Bear Braumoeller, 1968-2023: Prescient Observer of the International Order

Headshot of Bear Braumoeller

Bear Braumoeller, a political scientist and computational social scientist whose work on international conflict in today’s world seemed especially prescient after Russia’s war on Ukraine, has died in Oslo, Norway, where he was a fellow the Centre for Advanced Study at the Norwegian Academy of Science and Letters. He died after a short illness on May 3 at age 55.

A professor at The Ohio State University, Braumoeller’s multidisciplinary project at the Norwegian Academy examined our understanding of how wars escalate. His most recent book, Only the Dead: The Persistence of War in the Modern Age, argued that the ‘decline-of-war’ thesis most prominently advanced of late by psychologist Steven Pinker is not supported by facts on the ground.

War, he said, is better predicted by following the ebb and flow of the international order rather than perceived improvements in human empathy and morality. In a 2022 Washington Post op-ed on the war in Ukraine he wrote, “My research has shown that members of the same international order rarely fight one another, but frictions between international orders are a common source of conflict.”

His statistical acumen, modeling and historical inquiry (such as parsing the Correlates of War dataset) into the “causes and consequences of war” led him to state that “you don’t see any long-term decline of war, regardless of how you measure it.”

He told the Modern War Institute in 2019, just after Only the Dead was published, “We are a lot like people in an earthquake-prone region that just hasn’t seen a lot of earthquakes recently. Nothing fundamental about the way earthquakes happen has changed, but because we haven’t seen them recently we’ve decided to let our earthquake insurance slide.”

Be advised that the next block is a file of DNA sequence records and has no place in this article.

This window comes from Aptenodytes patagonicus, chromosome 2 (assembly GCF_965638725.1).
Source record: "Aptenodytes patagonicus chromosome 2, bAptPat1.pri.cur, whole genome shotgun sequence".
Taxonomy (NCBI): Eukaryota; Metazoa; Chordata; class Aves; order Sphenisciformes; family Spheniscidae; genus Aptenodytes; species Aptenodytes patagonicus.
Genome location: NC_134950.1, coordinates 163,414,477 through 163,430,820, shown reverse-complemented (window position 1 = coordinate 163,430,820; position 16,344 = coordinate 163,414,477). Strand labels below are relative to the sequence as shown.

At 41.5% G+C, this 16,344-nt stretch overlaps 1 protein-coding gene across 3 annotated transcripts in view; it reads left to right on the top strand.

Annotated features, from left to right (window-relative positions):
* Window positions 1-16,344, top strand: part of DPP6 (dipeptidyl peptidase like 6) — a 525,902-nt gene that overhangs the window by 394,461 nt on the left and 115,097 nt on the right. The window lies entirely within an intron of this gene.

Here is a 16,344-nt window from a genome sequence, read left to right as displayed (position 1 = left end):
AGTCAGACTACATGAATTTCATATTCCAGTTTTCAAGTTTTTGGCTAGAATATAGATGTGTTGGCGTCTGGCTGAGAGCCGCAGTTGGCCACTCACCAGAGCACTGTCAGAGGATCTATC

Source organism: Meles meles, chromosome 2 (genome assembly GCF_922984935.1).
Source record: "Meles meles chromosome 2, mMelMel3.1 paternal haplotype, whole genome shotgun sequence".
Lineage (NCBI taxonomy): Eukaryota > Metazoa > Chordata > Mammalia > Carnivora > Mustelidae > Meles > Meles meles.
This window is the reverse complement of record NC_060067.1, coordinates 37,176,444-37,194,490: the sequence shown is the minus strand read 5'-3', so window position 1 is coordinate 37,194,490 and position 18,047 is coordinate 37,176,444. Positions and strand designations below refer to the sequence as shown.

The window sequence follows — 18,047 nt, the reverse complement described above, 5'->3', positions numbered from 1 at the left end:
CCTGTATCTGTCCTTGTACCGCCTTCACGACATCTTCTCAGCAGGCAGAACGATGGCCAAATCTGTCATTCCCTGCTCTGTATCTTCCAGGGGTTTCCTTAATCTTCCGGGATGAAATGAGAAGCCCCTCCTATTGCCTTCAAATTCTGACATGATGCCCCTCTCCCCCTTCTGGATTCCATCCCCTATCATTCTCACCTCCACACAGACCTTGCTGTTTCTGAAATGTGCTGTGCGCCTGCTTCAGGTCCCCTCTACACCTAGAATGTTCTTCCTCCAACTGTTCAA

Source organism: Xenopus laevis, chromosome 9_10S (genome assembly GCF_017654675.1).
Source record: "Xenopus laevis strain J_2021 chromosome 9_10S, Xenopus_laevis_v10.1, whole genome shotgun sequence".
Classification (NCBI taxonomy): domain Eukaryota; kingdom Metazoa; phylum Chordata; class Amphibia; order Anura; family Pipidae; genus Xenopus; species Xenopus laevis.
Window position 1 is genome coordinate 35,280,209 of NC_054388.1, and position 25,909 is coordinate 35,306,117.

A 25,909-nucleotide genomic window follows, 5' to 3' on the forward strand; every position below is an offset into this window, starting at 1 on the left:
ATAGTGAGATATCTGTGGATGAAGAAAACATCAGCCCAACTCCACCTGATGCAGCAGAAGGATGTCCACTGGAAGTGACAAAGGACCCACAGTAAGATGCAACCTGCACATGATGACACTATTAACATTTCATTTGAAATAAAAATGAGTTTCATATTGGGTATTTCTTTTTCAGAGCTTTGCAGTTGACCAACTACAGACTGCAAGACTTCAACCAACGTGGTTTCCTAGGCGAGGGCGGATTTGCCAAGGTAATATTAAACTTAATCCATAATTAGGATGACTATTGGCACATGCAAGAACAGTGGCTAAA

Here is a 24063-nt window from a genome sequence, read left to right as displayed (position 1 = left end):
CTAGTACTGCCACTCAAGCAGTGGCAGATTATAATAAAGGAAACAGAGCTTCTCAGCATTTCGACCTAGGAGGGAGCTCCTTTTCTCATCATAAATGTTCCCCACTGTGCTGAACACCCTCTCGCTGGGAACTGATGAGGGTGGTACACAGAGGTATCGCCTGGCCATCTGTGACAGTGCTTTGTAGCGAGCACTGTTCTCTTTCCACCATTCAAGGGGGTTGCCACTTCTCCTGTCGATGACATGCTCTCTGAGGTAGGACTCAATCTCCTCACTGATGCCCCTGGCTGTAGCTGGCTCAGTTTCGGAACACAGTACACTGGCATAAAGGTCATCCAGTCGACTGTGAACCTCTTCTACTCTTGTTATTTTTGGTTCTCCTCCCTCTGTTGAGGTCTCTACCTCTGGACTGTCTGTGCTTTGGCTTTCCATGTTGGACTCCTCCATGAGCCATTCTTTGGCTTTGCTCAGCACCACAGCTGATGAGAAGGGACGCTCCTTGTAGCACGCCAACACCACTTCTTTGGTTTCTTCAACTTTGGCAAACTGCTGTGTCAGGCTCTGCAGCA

While he did see that humanity had made some progress in pushing an international order that more values peace, we’re not there yet. As he told the 80,000 Hours podcast:

[W]hen you do test the argument that war is in decline, it’s really hard to find support for it. And I was clear about this in the book: I wanted Pinker to be right. My hope was that I was going to find trends that were going to support the argument. But I looked at three different meanings of the phrase “decline of war,” and I only found a decline in one of them, and that was only at the end of the Cold War. Mostly, there’s just been no change over the past couple hundred years. And you could even argue that there’d been some evidence of increase in warfare prior to the end of the Cold War.

Bear Frederick Braumoeller was born January 31, 1968, in Walnut Creek, California. He earned a bachelor’s degree in international relations from the University of Chicago in 1990, with his senior thesis on “Surprise attack.” He earned a master’s in 1994 and a doctorate in 1998 from the University of Michigan, studying world politics, comparative politics with a focus on Russia, and research methodology. During his studies, the International Studies Association presented him its 1996 Carl Beck Award for best graduate student paper, “Deadly Doves: Liberal Nationalism and the Democratic Peace in the Soviet Successor States.”

He served as an assistant professor at the University of Illinois, Urbana-Champaign, from 1998 to 2000, then moved to Harvard University as an assistant and then associate professor in the Department of Government from 200 to 2007. In 2007 he took a position at Ohio State, where he would remain until his death. In 2019 he was named the Baronov and Timashev Chair in Data Analytics at OSU.

Braumoeller founded the MESO (Modeling Emergent Social Order) Research Lab in 2020, aiming “to combine social-scientific rigor with historical nuance and insight” in studying the conflict and the international order.

His first book, 2012’s The Great Powers and the International System: Systemic Politics in Empirical Perspective, would win the International Studies Association’s Book of the Year Award and the International Studies Association-Midwest’s J. David Singer Award. Braumoeller also authored software packages in Boolean statistics and qualitative comparative analysis and taught at the ICPSR Summer Program in Quantitative Methods of Social Research.

He was named a Fellow of the American Association for the Advancement of Science in 2022, and received a Nobel fellowship in 2016.

Braumoeller was a popular teacher and graduate adviser at OSU. His renown extended past the classroom into the dining room, where in addition to co-founding Slow Food Columbus [Ohio] he was well known for passionately diving into any cuisine or “good, clean, fair” food that could teach him a thing about culture of his own palate.

He is survived by his wife Kristen and daughter Molly.

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